How can we best align learning analytics practices with disciplinary knowledge practices in order to support student learning? Although learning analytics itself is an interdisciplinary field, it tends to take a ˜one-size-fits-all' approach to the collection, measurement, and reporting of data, overlooking disciplinary knowledge practices. In line with a recent trend in higher education research, this paper considers the contribution of a realist sociology of education to the field of learning analytics, drawing on findings from recent student focus groups at an Australian university. It examines what learners say about their data needs with reference to organizing principles underlying knowledge practices within their disciplines. The key contribution of this paper is a framework that could be used as the basis for aligning the provision and/or use of data in relation to curriculum, pedagogy, and assessment with disciplinary knowledge practices. The framework extends recent research in Legitimation Code Theory, which understands disciplinary differences in terms of the principles that underpin knowledge-building. The preliminary analysis presented here both provides a tool for ensuring a fit between learning analytics practices and disciplinary practices and standards for achievement, and signals disciplinarity as an important consideration in learning analytics practices.
In this paper, the authors describe a conceptual model for the analysis of informal learning in online social networks for workers, and in particular for health professionals. This work sector has been selected due to its particular characteristics, considering that Staying up-to-date and delivering best evidence-based care is crucial for these professionals, and that they need to be lifelong learners as medical knowledge expands and changes rapidly.
In this environment, "Online social networking (OSN) provides a new way for health professionals to communicate, collaborate and share ideas with each other for informal learning on a massive scale. It has important implications for ongoing efforts to support Continuing Professional Development (CPD) in the health professions. However, the challenge of analysing the data generated in OSNs makes it difficult to understand whether and how they are useful for CPD".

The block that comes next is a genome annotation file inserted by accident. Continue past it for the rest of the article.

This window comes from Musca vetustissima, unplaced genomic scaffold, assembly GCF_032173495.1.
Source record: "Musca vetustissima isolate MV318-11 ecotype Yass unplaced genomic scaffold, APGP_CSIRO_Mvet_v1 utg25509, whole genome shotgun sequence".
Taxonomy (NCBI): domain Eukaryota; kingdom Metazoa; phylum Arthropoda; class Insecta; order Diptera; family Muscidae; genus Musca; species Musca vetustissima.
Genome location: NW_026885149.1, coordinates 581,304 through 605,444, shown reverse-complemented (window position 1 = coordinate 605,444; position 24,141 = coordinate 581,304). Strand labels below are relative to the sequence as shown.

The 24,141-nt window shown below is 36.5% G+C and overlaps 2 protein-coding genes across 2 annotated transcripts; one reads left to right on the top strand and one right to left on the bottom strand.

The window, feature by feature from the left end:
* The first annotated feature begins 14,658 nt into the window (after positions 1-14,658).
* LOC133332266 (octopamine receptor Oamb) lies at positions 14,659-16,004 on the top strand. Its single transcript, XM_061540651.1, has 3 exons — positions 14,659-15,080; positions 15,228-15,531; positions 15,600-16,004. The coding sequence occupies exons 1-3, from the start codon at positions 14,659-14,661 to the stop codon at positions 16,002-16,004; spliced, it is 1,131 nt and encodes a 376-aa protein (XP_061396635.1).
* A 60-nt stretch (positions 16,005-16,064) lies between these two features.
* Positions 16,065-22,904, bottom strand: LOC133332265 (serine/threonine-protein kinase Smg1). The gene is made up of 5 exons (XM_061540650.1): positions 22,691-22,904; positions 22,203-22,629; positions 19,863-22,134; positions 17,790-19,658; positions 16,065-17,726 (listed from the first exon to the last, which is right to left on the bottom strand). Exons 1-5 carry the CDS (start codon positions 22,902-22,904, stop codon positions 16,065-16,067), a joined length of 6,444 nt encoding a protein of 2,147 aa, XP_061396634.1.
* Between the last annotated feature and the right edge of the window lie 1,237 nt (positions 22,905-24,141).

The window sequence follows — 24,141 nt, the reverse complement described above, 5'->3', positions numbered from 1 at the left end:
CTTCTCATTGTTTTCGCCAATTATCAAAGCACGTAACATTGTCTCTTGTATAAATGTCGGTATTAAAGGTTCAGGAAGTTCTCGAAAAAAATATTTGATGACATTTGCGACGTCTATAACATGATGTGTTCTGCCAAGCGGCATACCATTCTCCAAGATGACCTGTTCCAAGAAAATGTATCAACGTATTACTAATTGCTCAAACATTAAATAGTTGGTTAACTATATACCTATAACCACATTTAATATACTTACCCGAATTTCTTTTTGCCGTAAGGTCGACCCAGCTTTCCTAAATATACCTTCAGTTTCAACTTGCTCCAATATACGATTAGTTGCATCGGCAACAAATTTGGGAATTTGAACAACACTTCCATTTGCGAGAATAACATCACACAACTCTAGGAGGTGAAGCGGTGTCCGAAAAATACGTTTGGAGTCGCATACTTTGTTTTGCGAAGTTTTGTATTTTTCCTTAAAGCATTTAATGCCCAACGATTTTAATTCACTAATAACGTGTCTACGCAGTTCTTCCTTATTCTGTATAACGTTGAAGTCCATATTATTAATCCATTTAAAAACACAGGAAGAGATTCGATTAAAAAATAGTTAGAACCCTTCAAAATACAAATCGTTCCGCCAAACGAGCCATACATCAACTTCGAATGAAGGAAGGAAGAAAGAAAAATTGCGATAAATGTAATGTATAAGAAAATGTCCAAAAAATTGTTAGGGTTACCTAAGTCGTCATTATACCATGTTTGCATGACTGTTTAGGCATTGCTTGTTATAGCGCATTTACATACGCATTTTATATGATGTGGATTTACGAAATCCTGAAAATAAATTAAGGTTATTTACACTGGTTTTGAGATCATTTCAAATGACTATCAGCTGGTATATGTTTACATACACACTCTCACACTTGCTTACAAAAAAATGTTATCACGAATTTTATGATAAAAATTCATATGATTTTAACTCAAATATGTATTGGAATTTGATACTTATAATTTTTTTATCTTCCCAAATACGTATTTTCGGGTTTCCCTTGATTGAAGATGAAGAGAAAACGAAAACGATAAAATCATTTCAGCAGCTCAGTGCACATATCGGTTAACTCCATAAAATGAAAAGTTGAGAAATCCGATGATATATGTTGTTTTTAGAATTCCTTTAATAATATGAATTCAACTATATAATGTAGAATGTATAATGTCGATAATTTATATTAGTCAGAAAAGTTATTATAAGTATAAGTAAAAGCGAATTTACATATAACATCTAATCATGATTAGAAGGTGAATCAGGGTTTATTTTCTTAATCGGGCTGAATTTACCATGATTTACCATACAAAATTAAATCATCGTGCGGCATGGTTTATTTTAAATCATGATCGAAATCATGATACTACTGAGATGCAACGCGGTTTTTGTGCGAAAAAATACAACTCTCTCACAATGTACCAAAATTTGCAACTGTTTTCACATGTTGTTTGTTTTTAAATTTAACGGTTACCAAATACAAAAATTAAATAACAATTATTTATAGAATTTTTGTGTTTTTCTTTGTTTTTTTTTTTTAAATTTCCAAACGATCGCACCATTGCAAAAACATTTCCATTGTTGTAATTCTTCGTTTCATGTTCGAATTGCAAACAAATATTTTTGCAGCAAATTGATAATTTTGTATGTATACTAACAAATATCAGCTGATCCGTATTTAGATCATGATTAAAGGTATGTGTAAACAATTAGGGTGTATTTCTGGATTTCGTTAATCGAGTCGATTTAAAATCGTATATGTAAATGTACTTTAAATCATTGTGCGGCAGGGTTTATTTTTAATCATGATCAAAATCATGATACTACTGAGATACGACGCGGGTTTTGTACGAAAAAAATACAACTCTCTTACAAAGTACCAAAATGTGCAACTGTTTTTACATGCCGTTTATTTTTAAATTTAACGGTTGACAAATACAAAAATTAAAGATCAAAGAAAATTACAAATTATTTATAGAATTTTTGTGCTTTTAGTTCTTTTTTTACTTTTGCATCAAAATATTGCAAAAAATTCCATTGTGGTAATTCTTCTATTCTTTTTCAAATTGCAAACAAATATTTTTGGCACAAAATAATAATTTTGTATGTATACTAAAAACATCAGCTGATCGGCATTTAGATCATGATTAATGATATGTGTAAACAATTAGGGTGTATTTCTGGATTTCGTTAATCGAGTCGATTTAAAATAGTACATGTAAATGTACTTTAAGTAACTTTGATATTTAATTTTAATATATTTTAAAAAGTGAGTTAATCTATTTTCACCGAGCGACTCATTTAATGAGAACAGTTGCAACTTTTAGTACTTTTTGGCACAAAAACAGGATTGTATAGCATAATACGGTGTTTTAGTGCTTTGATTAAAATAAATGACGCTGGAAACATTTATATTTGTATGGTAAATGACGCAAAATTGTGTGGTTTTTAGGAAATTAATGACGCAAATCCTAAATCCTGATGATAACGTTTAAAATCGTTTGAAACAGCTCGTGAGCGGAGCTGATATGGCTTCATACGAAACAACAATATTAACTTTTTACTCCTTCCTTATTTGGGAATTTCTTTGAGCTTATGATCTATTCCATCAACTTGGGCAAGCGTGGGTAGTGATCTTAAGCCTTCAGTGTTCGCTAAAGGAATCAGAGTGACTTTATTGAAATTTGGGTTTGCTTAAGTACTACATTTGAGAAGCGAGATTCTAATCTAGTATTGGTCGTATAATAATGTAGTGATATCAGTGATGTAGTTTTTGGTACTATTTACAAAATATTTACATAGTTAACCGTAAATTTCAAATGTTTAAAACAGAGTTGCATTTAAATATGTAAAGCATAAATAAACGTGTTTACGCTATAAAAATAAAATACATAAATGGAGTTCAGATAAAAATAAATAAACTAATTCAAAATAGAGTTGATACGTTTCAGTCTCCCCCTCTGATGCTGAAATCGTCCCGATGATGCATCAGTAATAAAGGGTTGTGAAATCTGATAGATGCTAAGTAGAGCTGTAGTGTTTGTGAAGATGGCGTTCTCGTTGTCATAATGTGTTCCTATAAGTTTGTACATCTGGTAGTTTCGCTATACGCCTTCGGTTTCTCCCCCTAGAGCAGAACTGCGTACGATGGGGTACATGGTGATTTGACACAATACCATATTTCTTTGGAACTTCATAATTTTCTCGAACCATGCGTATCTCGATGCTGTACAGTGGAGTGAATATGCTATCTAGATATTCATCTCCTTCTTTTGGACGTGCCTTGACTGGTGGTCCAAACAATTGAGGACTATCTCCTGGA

The paper explores three approaches for the analysis of OSN: Content Analysis (CA), Social Network Analysis (SNA) and the most innovative one, the Social Learning Analytics (SLA), as a sub-field of Learning Analytics.
The described conceptual model tries to merge the CA and SNA approaches, considering also a survey to evaluate the learning outcome, instead of real clinical data. This model is divided in three sections:
- Learning interactions: is focused on studying the structure of interactions and the level of and influential factors associated with engagement.
- Learning process: involves the examination of cognitive presence, social presence, facilitation presence and learning presence.
- Learning outcome: measures the social value for online community members, in terms of valued activities, gained knowledge, changed practice, improved performance and redefined success.
The paper defines privacy as the regulation of how personal digital information is being observed by the self or distributed to other observers. It defines ethics as the systematization of correct and incorrect behaviour in virtual spaces according to all stakeholders.
Principles identified within this paper are:
- student control over data
- rights of access
- accountability and assessment
The authors argue that, by discussing the various aspects within each of these categories, institutions have mechanisms to assess their initiatives and achieve compliance with current laws and regulations as well as with socially derived requirements.
In terms of the Evidence Hub proposition 'Learning analytics are used in an ethical way', the need for a paper such as this to be written implies that appropriate measures are being developed but are not yet in place. As the authors note, 'The ethical and privacy issues derived from these scenarios are not properly addressed.'
Summary provided within the paper:
What is already known about this topic
• Learning analytics offers the possibility of collecting detailed information about how students learn.
• The ethical and privacy issues derived from these scenarios are not properly addressed.
• There is a need to clarify how these issues must be addressed from the early stages of the deployment of a learning analytics scenario.
What this paper adds
• An account of how the main legislations are advancing in the general area of privacy.
• A comparison of how other disciplines such as medicine have dealt with privacy issues when collecting private information.
• The description of a group of practical principles in which to include all the ethical and privacy-related issues present when deploying a learning analytics application.
Implications for practice and/or policy